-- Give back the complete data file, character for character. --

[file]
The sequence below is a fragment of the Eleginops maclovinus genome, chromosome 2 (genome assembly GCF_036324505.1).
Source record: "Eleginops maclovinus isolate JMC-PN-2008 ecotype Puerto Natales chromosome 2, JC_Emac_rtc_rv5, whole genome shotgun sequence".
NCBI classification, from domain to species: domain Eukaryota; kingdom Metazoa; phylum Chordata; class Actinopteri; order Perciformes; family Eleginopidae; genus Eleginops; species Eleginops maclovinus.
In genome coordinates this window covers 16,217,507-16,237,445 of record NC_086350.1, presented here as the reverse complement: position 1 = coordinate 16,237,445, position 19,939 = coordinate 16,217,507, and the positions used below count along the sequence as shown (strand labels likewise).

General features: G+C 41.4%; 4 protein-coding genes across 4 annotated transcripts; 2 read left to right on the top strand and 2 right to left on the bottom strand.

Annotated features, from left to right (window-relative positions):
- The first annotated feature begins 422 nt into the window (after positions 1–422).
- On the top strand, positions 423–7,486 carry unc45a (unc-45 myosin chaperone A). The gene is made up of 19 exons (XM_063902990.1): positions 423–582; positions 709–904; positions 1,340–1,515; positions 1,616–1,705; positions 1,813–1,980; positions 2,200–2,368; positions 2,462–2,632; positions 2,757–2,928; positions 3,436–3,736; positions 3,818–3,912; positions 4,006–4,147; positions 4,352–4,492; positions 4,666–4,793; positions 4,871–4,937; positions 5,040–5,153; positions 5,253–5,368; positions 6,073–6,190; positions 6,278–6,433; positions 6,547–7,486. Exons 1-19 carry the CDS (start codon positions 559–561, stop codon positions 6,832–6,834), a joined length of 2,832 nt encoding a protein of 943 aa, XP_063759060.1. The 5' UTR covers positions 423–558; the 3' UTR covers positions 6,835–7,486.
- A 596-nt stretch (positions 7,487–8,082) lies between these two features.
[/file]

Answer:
The sequence below is a fragment of the Eleginops maclovinus genome, chromosome 2 (genome assembly GCF_036324505.1).
Source record: "Eleginops maclovinus isolate JMC-PN-2008 ecotype Puerto Natales chromosome 2, JC_Emac_rtc_rv5, whole genome shotgun sequence".
NCBI classification, from domain to species: domain Eukaryota; kingdom Metazoa; phylum Chordata; class Actinopteri; order Perciformes; family Eleginopidae; genus Eleginops; species Eleginops maclovinus.
In genome coordinates this window covers 16,217,507-16,237,445 of record NC_086350.1, presented here as the reverse complement: position 1 = coordinate 16,237,445, position 19,939 = coordinate 16,217,507, and the positions used below count along the sequence as shown (strand labels likewise).

General features: G+C 41.4%; 4 protein-coding genes across 4 annotated transcripts; 2 read left to right on the top strand and 2 right to left on the bottom strand.

Annotated features, from left to right (window-relative positions):
- The first annotated feature begins 422 nt into the window (after positions 1–422).
- On the top strand, positions 423–7,486 carry unc45a (unc-45 myosin chaperone A). The gene is made up of 19 exons (XM_063902990.1): positions 423–582; positions 709–904; positions 1,340–1,515; positions 1,616–1,705; positions 1,813–1,980; positions 2,200–2,368; positions 2,462–2,632; positions 2,757–2,928; positions 3,436–3,736; positions 3,818–3,912; positions 4,006–4,147; positions 4,352–4,492; positions 4,666–4,793; positions 4,871–4,937; positions 5,040–5,153; positions 5,253–5,368; positions 6,073–6,190; positions 6,278–6,433; positions 6,547–7,486. Exons 1-19 carry the CDS (start codon positions 559–561, stop codon positions 6,832–6,834), a joined length of 2,832 nt encoding a protein of 943 aa, XP_063759060.1. The 5' UTR covers positions 423–558; the 3' UTR covers positions 6,835–7,486.
- A 596-nt stretch (positions 7,487–8,082) lies between these two features.